Dr. Sandercock’s current work focuses on the work of healing, reconciliation and the possibility of partnerships between Native and non-Native Canadians as well as community development and cross-cultural dialogue in historically divided communities. Since 2010, Leonie has been working on a new curriculum, Indigenous Community Planning (ICP), within SCARP’s Masters degree.

This event is presented by the Interdisciplinary PhD Program in Urban Design & Planning and is co-sponsored by the Canadian Studies Center in the Henry M. Jackson School of International Studies and UW Department of Urban Design & Planning with additional support from the College of Built Environments.


2017: Program Building Workshop 

Thursday, May 4, 9:00 am — 4:00 pm

Petersen Room of Allen Library, Room 485

Panel Topics

Time

Planners are comfortable describing, analyzing, and intervening in cities on spatial terms, but what about the temporal aspects of cities? How do we account for the city’s gradual or sudden changes, its rhythms, memory, long-term visions, or rare events?

Panelists:

Ann Bostrum, Weyerhaeuser Endowed Professor in Environmental Policy, Evans School of Public Affairs
Tracy Fuentes, PhD Candidate
Boyang Sa, PhD Student
JD Tovey, PhD Candidate
Moderator: Phillipe Valliant PhD Student

Evidence

Our current national political discourse has reminded us that basic notions of “fact” and “truth,” to say nothing of the more complex practices of science, are never uncontested. This points to longstanding issues in planning practice (whose knowledge counts in political decision-making?) and in urban research (what counts as evidence?), but also raises more immediate concerns about urban planning in an era of attack on science. Also, what do you do when the data sources you have relied on are no longer available?

Panelists:

Christopher Campbell, Department Chair, Urban Design & Planning
Bob Mugerauer, Professor and Director of PhD in the Built Environment Program
Ihnji Jon, PhD Student
Moderator: Susmita Rishi, PhD Candidate

Lightning Talks

Speakers:

Mary Roderick, PhD Candidate. Strategic Green Infrastructure: A Geodesign-based Planning Support Approach
Marina Alberti, Professor and Director of PhD Program, Urban Design and Planning. Cities: EcoEvolutionary Dynamics
Qing Shen, Professor in Urban Design & Planning. My current research in Urban Environment & Transportation
Dorian Bautista, PhD Student. The Importance of a Systemic Framework for Resilience: Feedback from Complex Adaptive Socio-Ecological Systems (CASES).
Ann Bostrum, Weyerhaeuser Endowed Professor in Environmental Policy, Evans School of Public Affairs. Bringing Climate Change Home with the CIG Time of Emergence Tool.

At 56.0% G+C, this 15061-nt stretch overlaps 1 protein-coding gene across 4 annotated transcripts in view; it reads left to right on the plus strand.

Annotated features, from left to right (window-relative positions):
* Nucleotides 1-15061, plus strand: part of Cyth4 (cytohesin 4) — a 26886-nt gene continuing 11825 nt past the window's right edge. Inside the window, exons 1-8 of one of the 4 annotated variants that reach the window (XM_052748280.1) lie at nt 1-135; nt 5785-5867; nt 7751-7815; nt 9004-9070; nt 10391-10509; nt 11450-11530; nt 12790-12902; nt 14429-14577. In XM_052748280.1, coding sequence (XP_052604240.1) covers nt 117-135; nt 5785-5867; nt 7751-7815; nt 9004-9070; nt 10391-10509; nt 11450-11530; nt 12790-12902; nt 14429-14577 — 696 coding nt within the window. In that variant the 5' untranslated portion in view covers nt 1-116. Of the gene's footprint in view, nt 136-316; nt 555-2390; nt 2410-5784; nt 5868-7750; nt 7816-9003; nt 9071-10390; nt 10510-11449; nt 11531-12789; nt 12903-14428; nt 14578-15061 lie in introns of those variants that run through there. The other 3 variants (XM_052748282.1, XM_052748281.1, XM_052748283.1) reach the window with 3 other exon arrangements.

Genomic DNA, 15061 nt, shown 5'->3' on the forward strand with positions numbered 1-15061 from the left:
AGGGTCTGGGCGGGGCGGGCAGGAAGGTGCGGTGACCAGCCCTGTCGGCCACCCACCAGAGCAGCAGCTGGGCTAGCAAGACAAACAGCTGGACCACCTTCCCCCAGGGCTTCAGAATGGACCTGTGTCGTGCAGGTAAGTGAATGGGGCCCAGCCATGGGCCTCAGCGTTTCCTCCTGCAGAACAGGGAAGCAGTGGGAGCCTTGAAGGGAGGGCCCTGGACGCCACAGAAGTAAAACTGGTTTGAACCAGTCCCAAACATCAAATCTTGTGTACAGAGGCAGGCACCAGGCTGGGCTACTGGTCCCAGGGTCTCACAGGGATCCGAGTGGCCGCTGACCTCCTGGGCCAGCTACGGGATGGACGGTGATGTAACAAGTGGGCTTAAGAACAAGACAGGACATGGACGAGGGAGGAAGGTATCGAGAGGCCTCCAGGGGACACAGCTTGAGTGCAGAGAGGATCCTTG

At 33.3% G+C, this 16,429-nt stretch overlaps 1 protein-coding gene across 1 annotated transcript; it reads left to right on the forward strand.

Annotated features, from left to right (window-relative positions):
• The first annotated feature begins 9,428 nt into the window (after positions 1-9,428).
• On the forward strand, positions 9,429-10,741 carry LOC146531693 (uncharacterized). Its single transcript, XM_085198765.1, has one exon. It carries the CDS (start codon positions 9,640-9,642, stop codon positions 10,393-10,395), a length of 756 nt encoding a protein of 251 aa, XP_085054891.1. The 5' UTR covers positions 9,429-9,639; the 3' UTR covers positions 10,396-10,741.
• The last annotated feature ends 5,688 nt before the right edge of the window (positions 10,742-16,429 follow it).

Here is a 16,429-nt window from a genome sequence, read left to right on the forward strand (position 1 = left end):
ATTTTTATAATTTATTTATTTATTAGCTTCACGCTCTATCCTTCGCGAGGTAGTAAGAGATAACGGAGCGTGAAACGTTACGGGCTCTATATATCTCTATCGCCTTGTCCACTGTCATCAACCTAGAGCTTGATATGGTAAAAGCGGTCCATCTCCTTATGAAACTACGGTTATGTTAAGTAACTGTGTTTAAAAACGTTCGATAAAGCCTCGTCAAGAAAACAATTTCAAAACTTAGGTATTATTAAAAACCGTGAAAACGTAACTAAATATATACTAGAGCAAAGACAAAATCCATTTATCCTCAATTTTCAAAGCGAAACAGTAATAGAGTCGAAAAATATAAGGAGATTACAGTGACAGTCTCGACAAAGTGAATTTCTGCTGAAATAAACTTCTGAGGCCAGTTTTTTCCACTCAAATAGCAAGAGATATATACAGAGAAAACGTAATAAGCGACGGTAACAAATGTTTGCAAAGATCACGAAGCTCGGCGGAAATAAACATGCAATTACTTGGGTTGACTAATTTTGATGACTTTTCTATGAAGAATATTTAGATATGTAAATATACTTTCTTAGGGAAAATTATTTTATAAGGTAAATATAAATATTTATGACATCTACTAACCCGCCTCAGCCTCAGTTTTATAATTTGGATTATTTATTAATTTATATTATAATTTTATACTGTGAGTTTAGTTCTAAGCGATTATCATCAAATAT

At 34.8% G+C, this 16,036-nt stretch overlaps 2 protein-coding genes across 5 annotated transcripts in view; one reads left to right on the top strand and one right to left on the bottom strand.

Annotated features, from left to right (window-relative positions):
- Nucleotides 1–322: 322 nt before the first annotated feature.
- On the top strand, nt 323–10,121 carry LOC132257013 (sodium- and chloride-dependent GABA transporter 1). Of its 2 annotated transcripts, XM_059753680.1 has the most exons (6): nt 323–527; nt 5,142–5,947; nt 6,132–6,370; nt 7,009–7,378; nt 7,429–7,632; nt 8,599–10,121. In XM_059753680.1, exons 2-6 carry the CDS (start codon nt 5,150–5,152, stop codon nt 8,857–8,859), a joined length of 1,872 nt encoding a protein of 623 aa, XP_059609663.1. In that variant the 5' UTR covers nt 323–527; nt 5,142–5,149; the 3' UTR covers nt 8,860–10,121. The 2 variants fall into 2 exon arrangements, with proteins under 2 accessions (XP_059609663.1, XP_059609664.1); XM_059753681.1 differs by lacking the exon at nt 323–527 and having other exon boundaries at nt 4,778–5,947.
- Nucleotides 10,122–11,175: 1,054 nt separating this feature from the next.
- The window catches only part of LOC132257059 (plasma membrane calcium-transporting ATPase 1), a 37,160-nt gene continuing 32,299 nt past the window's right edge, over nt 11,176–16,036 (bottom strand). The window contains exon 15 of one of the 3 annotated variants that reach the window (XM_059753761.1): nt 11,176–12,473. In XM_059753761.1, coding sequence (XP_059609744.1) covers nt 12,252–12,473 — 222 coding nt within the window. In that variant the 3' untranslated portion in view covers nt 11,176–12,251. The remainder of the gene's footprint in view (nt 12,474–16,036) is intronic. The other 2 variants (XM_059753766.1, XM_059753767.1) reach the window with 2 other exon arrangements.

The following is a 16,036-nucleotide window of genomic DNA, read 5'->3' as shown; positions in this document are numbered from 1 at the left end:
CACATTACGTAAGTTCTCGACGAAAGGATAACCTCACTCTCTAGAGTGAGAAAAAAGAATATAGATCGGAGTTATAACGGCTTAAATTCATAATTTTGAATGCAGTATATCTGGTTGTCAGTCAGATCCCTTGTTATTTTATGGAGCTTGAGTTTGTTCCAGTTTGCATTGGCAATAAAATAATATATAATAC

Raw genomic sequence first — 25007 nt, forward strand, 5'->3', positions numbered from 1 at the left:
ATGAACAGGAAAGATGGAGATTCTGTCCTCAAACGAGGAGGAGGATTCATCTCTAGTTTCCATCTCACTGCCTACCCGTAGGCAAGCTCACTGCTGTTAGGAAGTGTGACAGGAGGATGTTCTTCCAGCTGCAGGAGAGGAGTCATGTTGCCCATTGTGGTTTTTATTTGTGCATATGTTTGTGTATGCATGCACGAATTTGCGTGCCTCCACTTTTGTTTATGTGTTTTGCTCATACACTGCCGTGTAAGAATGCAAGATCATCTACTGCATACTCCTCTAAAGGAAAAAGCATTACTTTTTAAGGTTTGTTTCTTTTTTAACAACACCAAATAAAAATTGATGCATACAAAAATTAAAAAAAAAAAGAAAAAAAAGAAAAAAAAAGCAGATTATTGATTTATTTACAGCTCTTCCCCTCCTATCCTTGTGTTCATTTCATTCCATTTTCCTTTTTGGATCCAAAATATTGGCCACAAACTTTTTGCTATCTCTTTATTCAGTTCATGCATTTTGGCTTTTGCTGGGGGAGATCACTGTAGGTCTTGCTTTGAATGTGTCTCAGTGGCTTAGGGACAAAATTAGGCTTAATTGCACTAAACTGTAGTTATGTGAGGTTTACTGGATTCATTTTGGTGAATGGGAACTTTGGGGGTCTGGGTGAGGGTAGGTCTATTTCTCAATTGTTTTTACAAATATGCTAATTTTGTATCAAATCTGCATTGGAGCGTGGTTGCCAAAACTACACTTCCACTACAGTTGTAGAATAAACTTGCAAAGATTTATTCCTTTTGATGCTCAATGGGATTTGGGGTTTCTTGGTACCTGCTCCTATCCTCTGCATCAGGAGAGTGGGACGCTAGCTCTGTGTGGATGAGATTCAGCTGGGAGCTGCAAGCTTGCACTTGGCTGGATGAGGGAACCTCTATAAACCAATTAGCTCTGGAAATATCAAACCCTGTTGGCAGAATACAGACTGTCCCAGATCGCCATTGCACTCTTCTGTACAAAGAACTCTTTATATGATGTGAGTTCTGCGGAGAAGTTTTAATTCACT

Mingyu Kang, PhD Student. Quantification of Urban Form and Human Behaviors


2016: The Future City: Emergence of a New Science 

Keynote Speakers: Drs. Luis Bettencourt & Carlo Ratti

Thursday, May 5, 9:00 a.m–4:00 p.m

Intellectual House

What drives urban evolution? Are there underlying mechanisms and universal laws of urban change? What are the scenarios of plausible urban futures? What do we know, and what do we not know? How can big data and new technologies transform the sciences, decision-making, and the practice? What are the emerging challenges for future research? What kinds of cities do we want to live in? How can communities imagine and direct urban change to create the cities we desire?

Luis Bettencourt, from Santa Fe Institute, is a theoretical physicist who studies the city as complex system with an emphasis on identifying underlying laws that drive innovation and urban change as well as the role of social networks within these urban systems.

Carlo Ratti, from the Massachusetts Institute of Technology, directs the Senseable City Lab which explores urban imagination and social innovation through design and science.


2015: Scale and Resilience in Planning: from the Salish Sea to the Chengdu Plain 

Keynote Speakers: Drs. Lance Gunderson & Frans Padt

Thursday, May 7, 9:00 a.m.–4:15 p.m.

Petersen Room of Allen Library, Room 485

The intellectual focus of the Symposium will be the ways in which socio-ecological system processes operate across scale, and the methodological implications for scholarship and planning practice. The Symposium will focus on two case studies (Western Sichuan, China, and the Salish Sea Basin, US-Canada) to address concepts and theories of cross-scale interactions. We aim to gain a better understanding of how to choose relevant scales for analysis of specific problems, and how approaches from various disciplines are useful at different scales. Our wish is to make this event a time when we can benefit from the application of theories and concepts about scale and resilience to concrete case studies.

Lance Gunderson, from Emory University’s Department of Environmental Sciences, has served as the Executive Director of the Resilience Network and is Co-Editor in Chief of the online journal Ecology and Society.

Frans Padt, from Pennsylvania State University’s Department of Agricultural Economics, Sociology, and Education and the Department of Landscape Architecture, is a pioneer in addressing issues of scale-sensitive governance of the environment.


 

2014: The Centrality of Urban in the Anthropocene: Implications for Graduate Research and Education